While I certainly enjoy reviewing option-packed press cars in foreign locations, there is probably something to be said about reviewing a car in slightly more real life conditions. As such, luxury car rental company Octane club handed me the keys to their new Mercedes-AMG GT 53 4Matic+ to use around Moscow for a couple of days.
First things first, I think that the naming strategy here is more than a little bit disingenuous. Mercedes-AMG GT 4-door Coupe sounds like it ought to be a 4-door version of the Mercedes-AMG GT Coupe, but it isn’t really. This car is built on an entirely different platform and has far more in common with the CLS than with the original GT. Adding insult to injury, calling something a 4-door Coupe is as self contradicting as a light shade of black. You can’t have a 2-door car with 4 doors, because of the dictionary and mathematics. Not that Mercedes are the only ones engaging in this type of tomfoolery, oh no. It seems to be something of a trend among car manufacturers these days to come up with names that makes as little sense as possible (I’m looking at you too, Porsche Cayenne Coupe).
Then again, what’s in a name, eh? It certainly doesn’t make the actual car any better or worse, but I just like to get annoyances like these off my chest before we get going. But while I’m at it, I’ll first tell you what else I don’t like too much about this car before I get to how brilliant it actually is. Because it is in fact quite a brilliant car but the journalistic habit is to make it sound just a bit bad at first before, surprise, hitting you with that twist that you could see coming from miles away. Anyway, I digress.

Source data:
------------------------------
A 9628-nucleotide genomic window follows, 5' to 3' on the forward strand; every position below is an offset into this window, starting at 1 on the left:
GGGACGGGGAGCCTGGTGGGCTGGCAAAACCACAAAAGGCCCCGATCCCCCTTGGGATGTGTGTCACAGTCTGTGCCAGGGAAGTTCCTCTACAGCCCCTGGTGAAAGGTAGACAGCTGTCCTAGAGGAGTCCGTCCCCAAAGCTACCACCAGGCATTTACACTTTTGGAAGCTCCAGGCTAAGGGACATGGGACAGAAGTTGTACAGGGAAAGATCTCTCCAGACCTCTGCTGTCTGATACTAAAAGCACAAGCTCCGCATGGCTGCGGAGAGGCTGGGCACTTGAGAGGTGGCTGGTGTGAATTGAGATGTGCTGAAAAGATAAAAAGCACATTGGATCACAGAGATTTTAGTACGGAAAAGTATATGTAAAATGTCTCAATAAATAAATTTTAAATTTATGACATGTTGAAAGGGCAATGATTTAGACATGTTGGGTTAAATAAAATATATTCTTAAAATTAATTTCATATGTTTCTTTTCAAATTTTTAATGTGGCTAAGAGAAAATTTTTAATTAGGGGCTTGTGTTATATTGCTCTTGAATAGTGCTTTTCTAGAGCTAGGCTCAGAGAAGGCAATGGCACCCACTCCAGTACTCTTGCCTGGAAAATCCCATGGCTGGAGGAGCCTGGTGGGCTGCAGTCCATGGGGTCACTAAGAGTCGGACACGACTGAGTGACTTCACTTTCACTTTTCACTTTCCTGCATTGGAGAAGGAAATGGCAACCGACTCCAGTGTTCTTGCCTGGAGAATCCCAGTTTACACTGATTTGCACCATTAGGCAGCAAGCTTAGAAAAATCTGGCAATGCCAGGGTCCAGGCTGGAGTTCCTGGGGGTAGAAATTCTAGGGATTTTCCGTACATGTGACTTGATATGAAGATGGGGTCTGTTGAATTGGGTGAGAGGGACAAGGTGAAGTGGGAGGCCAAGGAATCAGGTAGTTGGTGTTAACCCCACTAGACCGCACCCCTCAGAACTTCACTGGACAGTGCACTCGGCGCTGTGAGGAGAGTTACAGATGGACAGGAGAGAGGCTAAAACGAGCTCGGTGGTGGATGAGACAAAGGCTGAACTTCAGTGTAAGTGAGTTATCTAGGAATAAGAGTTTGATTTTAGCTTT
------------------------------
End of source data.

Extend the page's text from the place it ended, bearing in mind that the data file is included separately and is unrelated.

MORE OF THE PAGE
It wasn’t actually that easy to come up with any negatives, so you may find these a little far fetched. Let’s do the styling first. I think the front end of the car looks great. It’s mean and very much reminds you of the actual GT Coupe. The sublime creases in the bonnet make it look powerful and even slightly intimidating. But the rear end? That’s a bit meh for me. It’s fine when you look at it straight, but from certain angles and in profile I can’t say I’m a big fan. Reminds me a little too much of the ugly first generation Panamera, but then tastes are personal aren’t they. You might not agree with mine. Either way we’d have to still give this car some pretty high marks in the looks department. But I did also find the sporty front seats in this car to be pretty hard to sit in and I kept painfully hitting my right knee against the wide central tunnel every time I got into the car too. Though the latter problem more a case of this donkey simply hitting the same stone at lot more than twice before learning.